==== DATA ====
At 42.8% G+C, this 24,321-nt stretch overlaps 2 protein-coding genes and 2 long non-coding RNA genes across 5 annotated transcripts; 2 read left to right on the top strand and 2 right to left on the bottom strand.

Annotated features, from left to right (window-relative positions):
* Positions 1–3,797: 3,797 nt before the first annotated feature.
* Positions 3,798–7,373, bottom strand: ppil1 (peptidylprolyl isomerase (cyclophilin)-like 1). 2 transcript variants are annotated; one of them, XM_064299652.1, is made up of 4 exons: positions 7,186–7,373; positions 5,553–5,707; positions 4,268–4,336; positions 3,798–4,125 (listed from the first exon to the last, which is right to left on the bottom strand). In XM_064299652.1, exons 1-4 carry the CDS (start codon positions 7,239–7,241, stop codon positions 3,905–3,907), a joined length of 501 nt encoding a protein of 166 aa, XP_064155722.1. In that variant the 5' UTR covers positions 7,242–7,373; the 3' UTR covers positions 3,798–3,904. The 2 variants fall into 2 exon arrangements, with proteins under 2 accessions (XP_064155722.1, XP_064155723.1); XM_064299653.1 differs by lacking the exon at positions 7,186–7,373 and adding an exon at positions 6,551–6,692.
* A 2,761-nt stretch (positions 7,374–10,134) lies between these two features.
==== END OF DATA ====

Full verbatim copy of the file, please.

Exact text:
At 42.8% G+C, this 24,321-nt stretch overlaps 2 protein-coding genes and 2 long non-coding RNA genes across 5 annotated transcripts; 2 read left to right on the top strand and 2 right to left on the bottom strand.

Annotated features, from left to right (window-relative positions):
* Positions 1–3,797: 3,797 nt before the first annotated feature.
* Positions 3,798–7,373, bottom strand: ppil1 (peptidylprolyl isomerase (cyclophilin)-like 1). 2 transcript variants are annotated; one of them, XM_064299652.1, is made up of 4 exons: positions 7,186–7,373; positions 5,553–5,707; positions 4,268–4,336; positions 3,798–4,125 (listed from the first exon to the last, which is right to left on the bottom strand). In XM_064299652.1, exons 1-4 carry the CDS (start codon positions 7,239–7,241, stop codon positions 3,905–3,907), a joined length of 501 nt encoding a protein of 166 aa, XP_064155722.1. In that variant the 5' UTR covers positions 7,242–7,373; the 3' UTR covers positions 3,798–3,904. The 2 variants fall into 2 exon arrangements, with proteins under 2 accessions (XP_064155722.1, XP_064155723.1); XM_064299653.1 differs by lacking the exon at positions 7,186–7,373 and adding an exon at positions 6,551–6,692.
* A 2,761-nt stretch (positions 7,374–10,134) lies between these two features.